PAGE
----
When faced with one of the lightest summers in recent memory in terms of new, scripted TV (and, hell, new and interesting REALITY TV), we at your friendly local TV Club did what we do best: We opted to skip covering Rizzoli & Isles week to week and just pretend that it was the 1990s all over again. And that means it’s time for the announcement of this summer’s TV Club Classic schedule, which is bigger and better than ever, with three shows running every day but Saturday.

This summer, we’ll be wandering a bit off the beaten path, tackling anime, kids TV, the roots of reality TV, classic science fiction, and a host of other things. Of course, we’re hitting some series you’ve asked for for quite some time, as well, and some of your old favorites will be back, too, with the final seasons of Newsradio and Buffy The Vampire Slayer hitting our virtual airwaves as well.


So instead of “going outside” or “spending time with family” this summer, we recommend you watch TV with us, and whenever anybody asks you why you’re not leaving your house, you can just tell them that you prefer it inside, pretending it’s still 1995.


At 10 a.m. (all times are Central) every Sunday beginning June 5, Christopher Bahn will take us back into the mists of British television history, stopping in on some of the best, most famous, and most interesting serials of the original Doctor Who, jumping throughout the entirety of the initial history of the program.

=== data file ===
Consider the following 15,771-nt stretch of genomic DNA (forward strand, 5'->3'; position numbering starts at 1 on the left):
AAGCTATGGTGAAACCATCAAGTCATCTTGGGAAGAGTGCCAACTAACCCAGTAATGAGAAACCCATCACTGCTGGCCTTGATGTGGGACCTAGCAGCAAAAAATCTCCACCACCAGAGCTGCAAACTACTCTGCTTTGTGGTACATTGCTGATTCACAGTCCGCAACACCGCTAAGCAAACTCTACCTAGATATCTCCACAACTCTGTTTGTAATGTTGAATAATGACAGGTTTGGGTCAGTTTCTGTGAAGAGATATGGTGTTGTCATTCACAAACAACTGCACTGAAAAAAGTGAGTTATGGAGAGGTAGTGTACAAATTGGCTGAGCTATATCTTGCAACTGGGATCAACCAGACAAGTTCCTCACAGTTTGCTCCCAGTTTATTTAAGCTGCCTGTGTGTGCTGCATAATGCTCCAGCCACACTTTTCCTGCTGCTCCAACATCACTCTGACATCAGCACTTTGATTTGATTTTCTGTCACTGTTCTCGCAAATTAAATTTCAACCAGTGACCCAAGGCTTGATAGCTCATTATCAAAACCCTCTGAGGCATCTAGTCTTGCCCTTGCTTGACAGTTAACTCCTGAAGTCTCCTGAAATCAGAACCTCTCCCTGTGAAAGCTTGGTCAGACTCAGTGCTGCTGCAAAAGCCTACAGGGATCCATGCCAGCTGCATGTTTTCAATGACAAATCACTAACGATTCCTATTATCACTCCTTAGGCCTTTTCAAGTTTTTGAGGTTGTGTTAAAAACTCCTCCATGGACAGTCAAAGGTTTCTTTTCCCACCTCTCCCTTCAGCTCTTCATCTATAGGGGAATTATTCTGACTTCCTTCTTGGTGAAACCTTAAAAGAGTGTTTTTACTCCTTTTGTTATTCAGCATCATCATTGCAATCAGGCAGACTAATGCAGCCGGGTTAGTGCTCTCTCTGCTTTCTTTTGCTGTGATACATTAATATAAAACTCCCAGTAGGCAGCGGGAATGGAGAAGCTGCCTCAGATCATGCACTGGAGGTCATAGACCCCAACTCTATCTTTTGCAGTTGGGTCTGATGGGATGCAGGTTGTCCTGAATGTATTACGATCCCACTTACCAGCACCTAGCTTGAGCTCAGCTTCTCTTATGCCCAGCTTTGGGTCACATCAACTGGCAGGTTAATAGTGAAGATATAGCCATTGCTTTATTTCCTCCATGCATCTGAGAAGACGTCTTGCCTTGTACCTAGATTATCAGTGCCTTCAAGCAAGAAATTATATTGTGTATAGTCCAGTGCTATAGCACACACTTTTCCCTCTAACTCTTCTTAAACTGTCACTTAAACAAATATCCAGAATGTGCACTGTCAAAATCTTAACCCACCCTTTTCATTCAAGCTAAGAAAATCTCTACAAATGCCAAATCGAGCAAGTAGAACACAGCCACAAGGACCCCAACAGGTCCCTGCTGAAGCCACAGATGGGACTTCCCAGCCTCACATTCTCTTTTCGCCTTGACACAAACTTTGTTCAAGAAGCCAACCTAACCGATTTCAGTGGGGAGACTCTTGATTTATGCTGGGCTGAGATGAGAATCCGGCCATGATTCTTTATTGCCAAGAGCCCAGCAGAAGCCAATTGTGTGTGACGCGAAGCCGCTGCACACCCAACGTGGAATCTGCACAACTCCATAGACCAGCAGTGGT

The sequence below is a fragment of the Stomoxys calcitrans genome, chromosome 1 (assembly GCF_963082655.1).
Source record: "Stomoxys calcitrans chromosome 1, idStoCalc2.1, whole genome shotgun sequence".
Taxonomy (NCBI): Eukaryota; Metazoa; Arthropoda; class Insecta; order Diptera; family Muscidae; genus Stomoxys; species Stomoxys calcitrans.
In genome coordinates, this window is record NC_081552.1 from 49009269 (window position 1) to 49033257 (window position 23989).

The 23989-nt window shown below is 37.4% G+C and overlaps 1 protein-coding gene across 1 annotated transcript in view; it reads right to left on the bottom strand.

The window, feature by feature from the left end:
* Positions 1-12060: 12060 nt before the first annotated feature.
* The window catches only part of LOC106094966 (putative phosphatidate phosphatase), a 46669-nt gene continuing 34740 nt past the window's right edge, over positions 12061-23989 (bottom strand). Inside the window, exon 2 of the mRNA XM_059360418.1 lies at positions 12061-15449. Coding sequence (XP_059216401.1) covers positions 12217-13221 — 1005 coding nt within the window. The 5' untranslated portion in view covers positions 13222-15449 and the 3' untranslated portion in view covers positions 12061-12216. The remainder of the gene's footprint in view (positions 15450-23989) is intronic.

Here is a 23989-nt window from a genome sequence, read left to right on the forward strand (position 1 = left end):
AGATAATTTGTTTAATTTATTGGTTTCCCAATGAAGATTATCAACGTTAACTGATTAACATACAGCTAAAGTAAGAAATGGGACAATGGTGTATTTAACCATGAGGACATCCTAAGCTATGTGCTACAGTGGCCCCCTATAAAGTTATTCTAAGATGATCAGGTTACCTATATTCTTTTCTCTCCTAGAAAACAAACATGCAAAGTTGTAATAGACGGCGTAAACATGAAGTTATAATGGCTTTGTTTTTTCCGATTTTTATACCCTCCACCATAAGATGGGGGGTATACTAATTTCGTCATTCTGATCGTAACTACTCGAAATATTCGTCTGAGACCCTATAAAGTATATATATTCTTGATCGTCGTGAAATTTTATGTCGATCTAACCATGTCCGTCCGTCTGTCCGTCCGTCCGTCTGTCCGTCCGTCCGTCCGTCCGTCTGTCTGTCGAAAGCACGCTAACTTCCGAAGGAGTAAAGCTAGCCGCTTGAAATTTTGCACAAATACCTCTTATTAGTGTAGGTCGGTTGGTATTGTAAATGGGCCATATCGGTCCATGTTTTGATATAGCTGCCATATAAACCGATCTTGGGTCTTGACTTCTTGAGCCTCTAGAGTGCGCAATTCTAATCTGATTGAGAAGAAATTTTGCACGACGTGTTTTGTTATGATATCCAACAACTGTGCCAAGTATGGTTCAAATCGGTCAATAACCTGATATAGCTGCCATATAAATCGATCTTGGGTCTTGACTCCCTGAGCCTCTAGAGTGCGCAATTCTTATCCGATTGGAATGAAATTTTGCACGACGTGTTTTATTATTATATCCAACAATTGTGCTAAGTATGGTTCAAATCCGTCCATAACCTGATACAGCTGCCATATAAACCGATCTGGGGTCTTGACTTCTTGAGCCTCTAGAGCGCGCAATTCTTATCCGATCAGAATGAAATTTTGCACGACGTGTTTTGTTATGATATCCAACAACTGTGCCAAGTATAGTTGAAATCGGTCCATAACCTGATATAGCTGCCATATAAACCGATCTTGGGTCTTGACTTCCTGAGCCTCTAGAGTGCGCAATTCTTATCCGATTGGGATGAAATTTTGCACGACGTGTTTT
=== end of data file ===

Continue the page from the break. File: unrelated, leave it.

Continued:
At noon every Sunday beginning June 5, Kyle Ryan returns to the show that made HBO what it is, the first series that garnered the show significant critical attention, the seminal ‘90s sitcom and Garry Shandling vehicle, The Larry Sanders Show.

And, of course, Nathan Rabin will be continuing his reviews of classic episodes of The Simpsons, after his recent brief hiatus, starting up again this very weekend. Those reviews, as always, will post at 2 p.m.


After two straight summers delving into the show’s history, Steve Heisler will once again tackle a season of The West Wing, with reviews of the third season posting every Monday at 10 a.m., beginning June 6.


You’re probably already reading Oliver Sava’s reviews of Batman: The Animated Series, but they’ll continue to be posted every week at noon.

Finally, we get into the history of reality television and delve into the chaotic world of the early ‘90s and the days when “Generation X” was a term that had long outlived its usefulness. Starting June 6, Meredith Blake will review the original season of The Real World, every Monday at 2 p.m.


After three straight years of chronicling the first four seasons of Newsradio, Donna Bowman returns to dissect the show’s final, Phil Hartman-less year, every Tuesday at 10 a.m., beginning May 31.


If Oz and The Sopranos first suggested HBO (and cable more generally) as a place to go for interesting drama, then Six Feet Under solidified that position for the network, and John Teti is going to take us back into the lives of the Fisher family, every Tuesday at noon, beginning May 31.

Beginning May 31 as well will be Hayden Childs’ revisit of the animated series Avatar: The Last Airbender, a show that may seem like a simple kids cartoon at first blush but one that boasts a surprisingly complex and deep mythology. These reviews will post at 2 p.m.